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Prev Vet Med. 2013 May 1;109(3-4):236-45. doi: 10.1016/j.prevetmed.2012.10.014. Epub 2012 Nov 20.

Hock lesion epidemiology in cubicle housed dairy cows across two breeds, farming systems and countries.

Author information

1
Farm Animal Behaviour and Husbandry Section, University of Kassel, Nordbahnhofstra├če 1a, 37213 Witzenhausen, Germany. brenninkmeyer@wiz.uni-kassel.de

Abstract

This cross-sectional study examined various aspects of cubicle design and management in terms of their potential as risk factors for hock lesions, using an epidemiological approach. Cubicle dairy farms in Germany and Austria with Holstein Friesian or Simmental cows were visited during the winter housing season. 105 farms and 3691 cows were included in the analysis which consisted of three steps: bifactorial regression, regression trees and multiple linear regression. The mean farm prevalence of hock lesions, i.e. scabs, wounds, and swellings was 50%, with a range from 0 to 100%. The final model contained eight factors which were largely related to lying comfort and explained 75% of the variance. The presence of a curb turned out to be the most influential beneficial factor. Additionally, there were fewer hock lesions when cows were housed with deep bedded cubicles compared to cubicles without deep bedding. Other factors in the regression model were softness and length of the lying surface and height of free space under cubicle partitions, the proportion of overconditioned cows and a variable encoding three different combinations of region, husbandry system (organic and conventional) and breed. Independently from the risk factor model hock lesions were positively correlated with lameness at herd level as well as at animal level. This probably results from related risk factors for both conditions. It can be concluded that lying comfort of dairy cows should be improved in order to prevent hock lesions. In addition, preventive measures for hock lesions at the same time have a potential of reducing lameness and thus to improve cow welfare in several aspects.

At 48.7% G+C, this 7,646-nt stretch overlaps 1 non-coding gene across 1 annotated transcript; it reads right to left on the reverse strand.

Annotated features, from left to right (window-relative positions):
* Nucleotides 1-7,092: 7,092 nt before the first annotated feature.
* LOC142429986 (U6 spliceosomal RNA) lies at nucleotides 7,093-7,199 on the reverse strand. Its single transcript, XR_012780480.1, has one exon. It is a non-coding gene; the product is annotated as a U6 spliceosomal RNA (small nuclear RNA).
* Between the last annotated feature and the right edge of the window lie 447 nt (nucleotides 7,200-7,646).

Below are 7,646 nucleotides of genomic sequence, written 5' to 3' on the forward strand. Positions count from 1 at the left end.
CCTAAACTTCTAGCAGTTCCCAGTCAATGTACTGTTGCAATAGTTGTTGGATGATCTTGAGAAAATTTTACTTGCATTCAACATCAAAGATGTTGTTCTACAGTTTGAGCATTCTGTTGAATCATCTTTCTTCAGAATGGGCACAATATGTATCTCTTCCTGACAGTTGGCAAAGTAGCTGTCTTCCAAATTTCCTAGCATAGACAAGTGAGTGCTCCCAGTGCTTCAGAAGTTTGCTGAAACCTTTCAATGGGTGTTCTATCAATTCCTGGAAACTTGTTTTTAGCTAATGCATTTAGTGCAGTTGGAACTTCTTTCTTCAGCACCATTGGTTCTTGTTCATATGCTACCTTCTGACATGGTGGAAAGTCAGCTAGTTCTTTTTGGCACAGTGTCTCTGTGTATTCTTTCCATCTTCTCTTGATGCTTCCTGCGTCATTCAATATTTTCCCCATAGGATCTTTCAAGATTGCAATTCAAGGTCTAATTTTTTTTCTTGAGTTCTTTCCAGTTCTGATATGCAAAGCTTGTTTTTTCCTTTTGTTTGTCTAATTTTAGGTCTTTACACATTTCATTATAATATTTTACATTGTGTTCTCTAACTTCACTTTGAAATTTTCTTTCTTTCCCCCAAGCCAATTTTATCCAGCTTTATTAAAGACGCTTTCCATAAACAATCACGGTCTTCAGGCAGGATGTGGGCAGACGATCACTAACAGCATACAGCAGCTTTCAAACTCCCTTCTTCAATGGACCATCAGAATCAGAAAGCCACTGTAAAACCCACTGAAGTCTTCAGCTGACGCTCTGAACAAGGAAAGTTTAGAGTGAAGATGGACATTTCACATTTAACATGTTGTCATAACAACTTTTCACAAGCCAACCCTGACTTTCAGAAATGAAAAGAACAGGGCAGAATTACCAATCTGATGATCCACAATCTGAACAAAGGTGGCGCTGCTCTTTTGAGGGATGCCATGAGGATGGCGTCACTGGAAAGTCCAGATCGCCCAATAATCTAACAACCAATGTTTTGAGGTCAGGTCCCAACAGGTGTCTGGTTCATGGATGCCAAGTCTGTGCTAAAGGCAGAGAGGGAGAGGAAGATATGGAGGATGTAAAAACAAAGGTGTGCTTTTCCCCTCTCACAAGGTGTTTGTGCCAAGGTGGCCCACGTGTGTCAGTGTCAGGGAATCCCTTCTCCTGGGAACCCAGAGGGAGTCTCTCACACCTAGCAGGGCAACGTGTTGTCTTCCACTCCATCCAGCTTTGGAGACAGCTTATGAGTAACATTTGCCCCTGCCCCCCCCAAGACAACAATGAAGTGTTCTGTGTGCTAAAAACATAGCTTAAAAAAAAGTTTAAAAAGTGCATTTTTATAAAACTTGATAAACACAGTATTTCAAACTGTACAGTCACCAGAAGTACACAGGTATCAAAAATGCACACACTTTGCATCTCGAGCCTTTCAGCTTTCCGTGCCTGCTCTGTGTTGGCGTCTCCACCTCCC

PMID:
23174217
DOI:
10.1016/j.prevetmed.2012.10.014
[Indexed for MEDLINE]

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